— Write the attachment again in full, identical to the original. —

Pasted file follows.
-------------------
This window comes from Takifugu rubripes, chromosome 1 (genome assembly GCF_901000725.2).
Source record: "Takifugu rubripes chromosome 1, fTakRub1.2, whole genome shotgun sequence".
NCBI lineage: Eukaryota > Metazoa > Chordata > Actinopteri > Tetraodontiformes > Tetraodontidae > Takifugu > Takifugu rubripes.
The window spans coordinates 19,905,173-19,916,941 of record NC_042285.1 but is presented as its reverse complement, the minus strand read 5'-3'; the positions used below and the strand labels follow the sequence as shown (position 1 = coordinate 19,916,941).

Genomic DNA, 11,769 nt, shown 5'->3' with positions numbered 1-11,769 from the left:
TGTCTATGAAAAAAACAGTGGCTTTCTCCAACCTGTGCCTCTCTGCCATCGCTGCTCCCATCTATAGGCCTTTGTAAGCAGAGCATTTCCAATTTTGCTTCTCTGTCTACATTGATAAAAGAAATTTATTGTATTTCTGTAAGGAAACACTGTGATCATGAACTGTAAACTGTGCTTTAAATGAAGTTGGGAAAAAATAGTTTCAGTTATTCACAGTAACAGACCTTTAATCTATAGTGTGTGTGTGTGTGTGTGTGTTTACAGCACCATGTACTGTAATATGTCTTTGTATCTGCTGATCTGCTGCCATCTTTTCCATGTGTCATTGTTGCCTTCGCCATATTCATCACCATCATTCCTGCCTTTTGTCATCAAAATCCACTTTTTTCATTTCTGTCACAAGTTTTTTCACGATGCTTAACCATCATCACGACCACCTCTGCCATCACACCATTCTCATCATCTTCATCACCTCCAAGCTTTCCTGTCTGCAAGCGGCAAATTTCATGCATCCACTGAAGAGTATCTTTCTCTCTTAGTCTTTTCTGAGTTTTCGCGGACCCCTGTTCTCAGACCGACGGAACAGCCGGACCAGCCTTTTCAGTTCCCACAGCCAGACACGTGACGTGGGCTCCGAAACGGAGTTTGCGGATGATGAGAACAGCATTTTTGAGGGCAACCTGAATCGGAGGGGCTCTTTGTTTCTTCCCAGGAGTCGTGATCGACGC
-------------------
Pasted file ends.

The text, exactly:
This window comes from Takifugu rubripes, chromosome 1 (genome assembly GCF_901000725.2).
Source record: "Takifugu rubripes chromosome 1, fTakRub1.2, whole genome shotgun sequence".
NCBI lineage: Eukaryota > Metazoa > Chordata > Actinopteri > Tetraodontiformes > Tetraodontidae > Takifugu > Takifugu rubripes.
The window spans coordinates 19,905,173-19,916,941 of record NC_042285.1 but is presented as its reverse complement, the minus strand read 5'-3'; the positions used below and the strand labels follow the sequence as shown (position 1 = coordinate 19,916,941).

Genomic DNA, 11,769 nt, shown 5'->3' with positions numbered 1-11,769 from the left:
TGTCTATGAAAAAAACAGTGGCTTTCTCCAACCTGTGCCTCTCTGCCATCGCTGCTCCCATCTATAGGCCTTTGTAAGCAGAGCATTTCCAATTTTGCTTCTCTGTCTACATTGATAAAAGAAATTTATTGTATTTCTGTAAGGAAACACTGTGATCATGAACTGTAAACTGTGCTTTAAATGAAGTTGGGAAAAAATAGTTTCAGTTATTCACAGTAACAGACCTTTAATCTATAGTGTGTGTGTGTGTGTGTGTGTTTACAGCACCATGTACTGTAATATGTCTTTGTATCTGCTGATCTGCTGCCATCTTTTCCATGTGTCATTGTTGCCTTCGCCATATTCATCACCATCATTCCTGCCTTTTGTCATCAAAATCCACTTTTTTCATTTCTGTCACAAGTTTTTTCACGATGCTTAACCATCATCACGACCACCTCTGCCATCACACCATTCTCATCATCTTCATCACCTCCAAGCTTTCCTGTCTGCAAGCGGCAAATTTCATGCATCCACTGAAGAGTATCTTTCTCTCTTAGTCTTTTCTGAGTTTTCGCGGACCCCTGTTCTCAGACCGACGGAACAGCCGGACCAGCCTTTTCAGTTCCCACAGCCAGACACGTGACGTGGGCTCCGAAACGGAGTTTGCGGATGATGAGAACAGCATTTTTGAGGGCAACCTGAATCGGAGGGGCTCTTTGTTTCTTCCCAGGAGTCGTGATCGACGC